Central Pillars of Health Care Quality

    Quality improvement is the primary goal of all modern health care service organizations, which strive for better patient health care outcomes, service performance, and professional development in the delivery of health care services [36]. According to Doyle et al [20], there are 3 central pillars that constitute health care quality

    Clinical Effectiveness

    Clinical effectiveness concerns the improvement of the current clinical practices and their related health care service outcomes [25]. Clinical effectiveness can be improved through the identification of nonvalue adding steps that fail to directly improve the quality of patient care [37]. Workflow analysis can help improve the effectiveness, efficiency, and efficacy of clinical services based on an in-depth understanding of the status quo [38,39]. For instance, workflow analysis can be undertaken to investigate and identify potential variations in service delivery and to identify issues such as bottlenecks and resource constraints.

    Patient Safety

    Patient safety aims to safeguard different dimensions of patient well-being through regulation and proactive measures in practice [25]. The health care sector is a highly regulated environment, which demands that patient safety is taken into consideration in service reform initiatives. Examples of the constraints that ought to be considered when addressing patient safety include medical protocols and clinical guidelines (eg, the National Institute for Health and Care Excellence guidelines), ethical standards (eg, the Hippocratic Oath), medical device certification (eg, Food Drug Administration approval in the United States and Conformité Européene (CE) Marking in the European Union), and data protection (eg, General Data Protection Regulation). These factors act as guide rails that aim to improve patient safety [40].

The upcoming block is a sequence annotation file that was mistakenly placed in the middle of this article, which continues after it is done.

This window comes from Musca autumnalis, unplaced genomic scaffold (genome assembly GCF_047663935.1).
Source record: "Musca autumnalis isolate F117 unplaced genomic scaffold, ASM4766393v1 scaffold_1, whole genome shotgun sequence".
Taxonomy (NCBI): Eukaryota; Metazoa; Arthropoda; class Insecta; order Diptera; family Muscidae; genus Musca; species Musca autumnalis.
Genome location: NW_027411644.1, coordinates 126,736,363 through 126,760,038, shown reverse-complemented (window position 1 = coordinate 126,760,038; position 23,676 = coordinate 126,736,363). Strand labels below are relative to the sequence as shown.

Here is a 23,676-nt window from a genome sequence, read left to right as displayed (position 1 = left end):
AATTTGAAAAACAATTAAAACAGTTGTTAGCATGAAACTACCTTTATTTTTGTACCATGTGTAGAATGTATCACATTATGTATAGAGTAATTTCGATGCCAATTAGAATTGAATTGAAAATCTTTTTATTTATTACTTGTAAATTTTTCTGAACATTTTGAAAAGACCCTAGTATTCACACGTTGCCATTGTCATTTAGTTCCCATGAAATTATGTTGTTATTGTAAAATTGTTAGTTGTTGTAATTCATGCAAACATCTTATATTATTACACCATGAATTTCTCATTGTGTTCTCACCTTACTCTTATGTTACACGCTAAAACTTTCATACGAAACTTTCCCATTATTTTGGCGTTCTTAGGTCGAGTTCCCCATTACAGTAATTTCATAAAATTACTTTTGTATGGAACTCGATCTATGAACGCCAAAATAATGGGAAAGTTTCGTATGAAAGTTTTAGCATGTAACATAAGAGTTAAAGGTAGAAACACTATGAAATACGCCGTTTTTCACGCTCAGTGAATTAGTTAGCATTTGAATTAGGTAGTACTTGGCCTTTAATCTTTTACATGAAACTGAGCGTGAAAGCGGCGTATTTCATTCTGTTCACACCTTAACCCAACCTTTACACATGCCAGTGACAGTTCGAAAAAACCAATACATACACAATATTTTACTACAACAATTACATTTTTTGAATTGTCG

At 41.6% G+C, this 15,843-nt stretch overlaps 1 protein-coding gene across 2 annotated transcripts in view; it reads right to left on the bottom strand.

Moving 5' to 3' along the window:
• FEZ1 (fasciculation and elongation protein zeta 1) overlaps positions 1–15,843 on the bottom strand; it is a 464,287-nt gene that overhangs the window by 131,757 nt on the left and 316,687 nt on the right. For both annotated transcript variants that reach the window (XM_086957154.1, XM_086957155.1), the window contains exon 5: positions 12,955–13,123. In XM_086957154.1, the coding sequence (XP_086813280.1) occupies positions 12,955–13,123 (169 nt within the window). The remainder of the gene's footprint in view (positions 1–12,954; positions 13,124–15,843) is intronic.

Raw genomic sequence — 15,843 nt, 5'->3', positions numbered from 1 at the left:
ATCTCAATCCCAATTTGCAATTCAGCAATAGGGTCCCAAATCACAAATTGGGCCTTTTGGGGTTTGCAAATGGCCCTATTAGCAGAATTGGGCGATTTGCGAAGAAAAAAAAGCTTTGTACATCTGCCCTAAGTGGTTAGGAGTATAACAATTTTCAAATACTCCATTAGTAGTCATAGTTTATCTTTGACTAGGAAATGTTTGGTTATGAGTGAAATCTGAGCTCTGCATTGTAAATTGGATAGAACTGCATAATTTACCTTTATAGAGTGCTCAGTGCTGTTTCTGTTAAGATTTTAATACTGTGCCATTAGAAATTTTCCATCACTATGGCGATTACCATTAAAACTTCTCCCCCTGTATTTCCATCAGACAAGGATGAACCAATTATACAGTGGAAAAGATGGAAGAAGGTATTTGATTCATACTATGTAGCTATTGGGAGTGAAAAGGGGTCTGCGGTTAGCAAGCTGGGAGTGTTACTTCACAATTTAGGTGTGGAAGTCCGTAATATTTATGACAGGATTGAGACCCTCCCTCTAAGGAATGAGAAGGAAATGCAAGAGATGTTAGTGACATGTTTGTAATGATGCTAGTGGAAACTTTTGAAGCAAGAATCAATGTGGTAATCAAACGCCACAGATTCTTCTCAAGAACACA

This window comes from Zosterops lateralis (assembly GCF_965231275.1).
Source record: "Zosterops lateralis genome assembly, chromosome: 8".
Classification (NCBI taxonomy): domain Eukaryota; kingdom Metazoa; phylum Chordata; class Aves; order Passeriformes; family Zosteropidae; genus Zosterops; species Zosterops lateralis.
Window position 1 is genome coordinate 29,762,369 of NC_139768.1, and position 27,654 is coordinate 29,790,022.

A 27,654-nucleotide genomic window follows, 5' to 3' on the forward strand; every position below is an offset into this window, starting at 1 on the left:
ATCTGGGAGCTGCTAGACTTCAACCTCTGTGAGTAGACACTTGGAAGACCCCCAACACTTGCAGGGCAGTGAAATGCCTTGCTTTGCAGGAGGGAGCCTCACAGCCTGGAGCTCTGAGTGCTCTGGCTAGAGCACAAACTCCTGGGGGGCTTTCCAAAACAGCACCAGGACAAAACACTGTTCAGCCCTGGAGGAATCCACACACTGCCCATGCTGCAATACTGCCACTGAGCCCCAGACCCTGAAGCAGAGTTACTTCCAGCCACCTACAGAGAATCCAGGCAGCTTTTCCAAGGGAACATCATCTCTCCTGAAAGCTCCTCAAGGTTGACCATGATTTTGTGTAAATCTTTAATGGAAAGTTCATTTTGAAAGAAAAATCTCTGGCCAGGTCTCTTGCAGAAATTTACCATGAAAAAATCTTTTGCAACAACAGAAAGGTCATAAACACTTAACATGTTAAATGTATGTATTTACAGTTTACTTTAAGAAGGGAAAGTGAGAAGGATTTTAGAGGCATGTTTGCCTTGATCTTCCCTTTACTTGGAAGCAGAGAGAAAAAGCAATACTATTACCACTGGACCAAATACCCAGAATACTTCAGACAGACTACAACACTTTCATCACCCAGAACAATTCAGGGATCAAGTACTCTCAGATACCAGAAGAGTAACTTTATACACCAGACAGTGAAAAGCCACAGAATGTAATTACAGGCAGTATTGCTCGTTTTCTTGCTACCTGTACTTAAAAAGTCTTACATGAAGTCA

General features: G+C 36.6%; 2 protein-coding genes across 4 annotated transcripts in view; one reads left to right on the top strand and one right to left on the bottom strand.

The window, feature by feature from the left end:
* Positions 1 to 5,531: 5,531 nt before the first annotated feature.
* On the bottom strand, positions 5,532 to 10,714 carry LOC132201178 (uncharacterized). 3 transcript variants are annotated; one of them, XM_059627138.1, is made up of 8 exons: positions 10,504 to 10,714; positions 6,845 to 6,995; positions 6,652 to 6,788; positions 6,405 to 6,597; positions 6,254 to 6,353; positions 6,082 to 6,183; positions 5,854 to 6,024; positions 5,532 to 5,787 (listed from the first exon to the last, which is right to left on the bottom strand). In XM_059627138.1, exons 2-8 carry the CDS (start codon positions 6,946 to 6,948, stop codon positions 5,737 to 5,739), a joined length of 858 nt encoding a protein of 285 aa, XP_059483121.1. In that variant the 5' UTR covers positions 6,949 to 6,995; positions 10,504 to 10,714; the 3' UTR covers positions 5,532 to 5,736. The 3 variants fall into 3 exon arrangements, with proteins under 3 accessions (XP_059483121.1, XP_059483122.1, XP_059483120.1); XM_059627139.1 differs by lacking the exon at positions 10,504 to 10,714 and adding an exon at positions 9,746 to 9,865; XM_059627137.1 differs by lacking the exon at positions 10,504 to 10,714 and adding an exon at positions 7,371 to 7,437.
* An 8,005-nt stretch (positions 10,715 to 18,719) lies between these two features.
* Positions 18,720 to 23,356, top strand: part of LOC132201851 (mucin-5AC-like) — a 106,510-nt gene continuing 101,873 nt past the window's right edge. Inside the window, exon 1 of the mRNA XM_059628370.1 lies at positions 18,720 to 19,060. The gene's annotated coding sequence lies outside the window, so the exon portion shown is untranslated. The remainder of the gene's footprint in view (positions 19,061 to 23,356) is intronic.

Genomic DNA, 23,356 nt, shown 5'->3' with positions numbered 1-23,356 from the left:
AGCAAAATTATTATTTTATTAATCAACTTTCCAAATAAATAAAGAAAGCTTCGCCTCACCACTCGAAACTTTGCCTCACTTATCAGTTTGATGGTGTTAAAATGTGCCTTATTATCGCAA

Patient Experience

    Patient experience centers on a patient’s “personal interpretation of the service process and their interaction and involvement with it during their journey or flow through a series of touchpoints” [41]. Zomerdijk and Voss [42] state that experiences are constructed based on the interpretation of encounters and interactions designed by the service provider. Although providers cannot directly offer an experience, they can create the foundational basis on which stakeholders (eg, customers, patients, and employees) can derive their own experiences. Although operational service quality looks at whether a service is delivered to its predefined specification, patient experience is based on the patient’s feelings, judgments, and perceptions of the benefits derived from the service [41,43]. Patient experience is a key factor in ensuring compliance with recommendations as patients are much more likely to disregard or abandon tools and practices if they contribute to a poor experience. Patient experience must also be considered from an ethical viewpoint where patients must be fully aware “of the nature, scope, and granularity of data collected and what information they are actually consenting to provide” [24].